Sometimes two passages appear to be contradictory because the translation is not as accurate as it could be. A knowledge of the original languages of the Bible can immediately solve these difficulties, for both Greek and Hebrew—as all languages—have their peculiarities that make them difficult to render into English or any other language.
A classic example concerns the accounts of Paul’s conversion as recorded in the Book of Acts. Acts 9:7 (KJV) states, “The men which journeyed with him stood speechless, hearing a voice, but seeing no man.” Acts 22:9 (KJV) reads, “And they that were with me saw indeed the light, and were afraid; but they heard not the voice of him that spake to me.”
These statements seem contradictory, with one saying that Paul’s companions heard a voice, while the other account says that no voice was heard. However, a knowledge of Greek solves this difficulty. As the Greek scholar, W. F. Arndt, explains:
“The construction of the verb ‘to hear’ (akouo) is not the same in both accounts. In Acts 9:7 it is used with the genitive, in Acts 22:9 with the accusative. The construction with the genitive simply expresses that something is being heard or that certain sounds reach the ear; nothing is indicated as to whether a person understands what he hears or not.
“The construction with the accusative, however, describes a hearing which includes mental apprehension of the message spoken. From this it becomes evident that the two passages are not contradictory.
“Acts 22:9 does not deny that the associates of Paul heard certain sounds; it simply declares that they did not hear in such a way as to understand what was being said. Our English idiom in this case simply is not so expressive as the Greek” (Does the Bible Contradict Itself, pp. 13–14.)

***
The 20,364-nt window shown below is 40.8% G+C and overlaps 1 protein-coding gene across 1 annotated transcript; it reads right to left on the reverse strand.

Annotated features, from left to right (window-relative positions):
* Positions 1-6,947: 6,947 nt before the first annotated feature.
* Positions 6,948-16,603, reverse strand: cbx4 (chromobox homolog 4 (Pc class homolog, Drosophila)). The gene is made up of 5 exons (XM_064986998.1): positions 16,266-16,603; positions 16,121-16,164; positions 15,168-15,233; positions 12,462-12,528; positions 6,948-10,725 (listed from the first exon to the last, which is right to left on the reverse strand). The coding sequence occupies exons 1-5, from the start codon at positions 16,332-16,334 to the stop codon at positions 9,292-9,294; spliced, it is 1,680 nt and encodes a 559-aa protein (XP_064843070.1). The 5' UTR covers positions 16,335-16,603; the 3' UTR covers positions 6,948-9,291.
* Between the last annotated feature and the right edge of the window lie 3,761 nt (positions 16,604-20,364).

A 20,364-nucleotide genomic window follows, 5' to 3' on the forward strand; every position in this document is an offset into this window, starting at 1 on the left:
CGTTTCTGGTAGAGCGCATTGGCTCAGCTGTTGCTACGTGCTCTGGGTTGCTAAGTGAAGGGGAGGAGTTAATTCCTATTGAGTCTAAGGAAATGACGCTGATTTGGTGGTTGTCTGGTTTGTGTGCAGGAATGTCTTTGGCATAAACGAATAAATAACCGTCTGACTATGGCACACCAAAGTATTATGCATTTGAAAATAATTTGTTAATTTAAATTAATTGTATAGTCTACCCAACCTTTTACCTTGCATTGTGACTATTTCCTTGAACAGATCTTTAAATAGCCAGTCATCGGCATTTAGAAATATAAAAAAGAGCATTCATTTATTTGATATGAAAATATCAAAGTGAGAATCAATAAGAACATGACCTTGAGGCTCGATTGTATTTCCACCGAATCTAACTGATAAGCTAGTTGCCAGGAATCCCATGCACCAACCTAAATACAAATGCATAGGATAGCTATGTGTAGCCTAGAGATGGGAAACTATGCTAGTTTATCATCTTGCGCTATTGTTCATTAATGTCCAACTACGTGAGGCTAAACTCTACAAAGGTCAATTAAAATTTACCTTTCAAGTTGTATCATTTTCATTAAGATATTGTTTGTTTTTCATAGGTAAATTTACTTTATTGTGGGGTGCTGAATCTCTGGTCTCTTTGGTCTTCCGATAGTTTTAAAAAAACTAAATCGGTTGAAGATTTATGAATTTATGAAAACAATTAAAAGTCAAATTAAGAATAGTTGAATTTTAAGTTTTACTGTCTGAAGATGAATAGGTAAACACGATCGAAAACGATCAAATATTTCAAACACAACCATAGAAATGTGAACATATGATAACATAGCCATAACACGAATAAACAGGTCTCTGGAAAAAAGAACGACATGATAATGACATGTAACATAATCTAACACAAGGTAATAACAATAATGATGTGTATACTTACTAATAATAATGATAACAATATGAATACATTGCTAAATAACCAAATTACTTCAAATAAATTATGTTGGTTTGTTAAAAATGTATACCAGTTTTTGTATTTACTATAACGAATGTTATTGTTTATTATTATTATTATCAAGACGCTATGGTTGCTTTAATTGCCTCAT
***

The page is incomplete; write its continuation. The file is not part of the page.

It must also be stressed that when a possible explanation is given to a Bible difficulty, it is unreasonable to state that the passage contains a demonstrable error. Some difficulties in Scripture result from our inadequate knowledge about the circumstances, and do not necessarily involve an error. These only prove that we are ignorant of the background.
As historical and archaeological study proceed, new light is being shed on difficult portions of Scripture and many “errors” have disappeared with the new understanding. We need a wait-and-see attitude on some problems.
While all Bible difficulties and discrepancies have not yet been cleared up, it is our firm conviction that as more knowledge is gained of the Bible’s past, these problems will fade away. The biblical conception of God is an all-knowing, all-powerful being who does not contradict Himself, and so we feel that His Word, when properly understood, will not contradict itself.
ADDITIONAL REFERENCE SOURCES
W. F. Arndt, Does the Bible Contradict Itself?, 5th rev. ed., Concordia Press, 1955
John J. Davis, Biblical Numerology, Bake Book House, 1968
John W. Haley, Alleged Discrepancies of the Bible, reprinted, Baker Book House, Grand Rapids, 1977
W. F. Arndt, Bible Difficulties, Concordia Press, St. Louis, 1971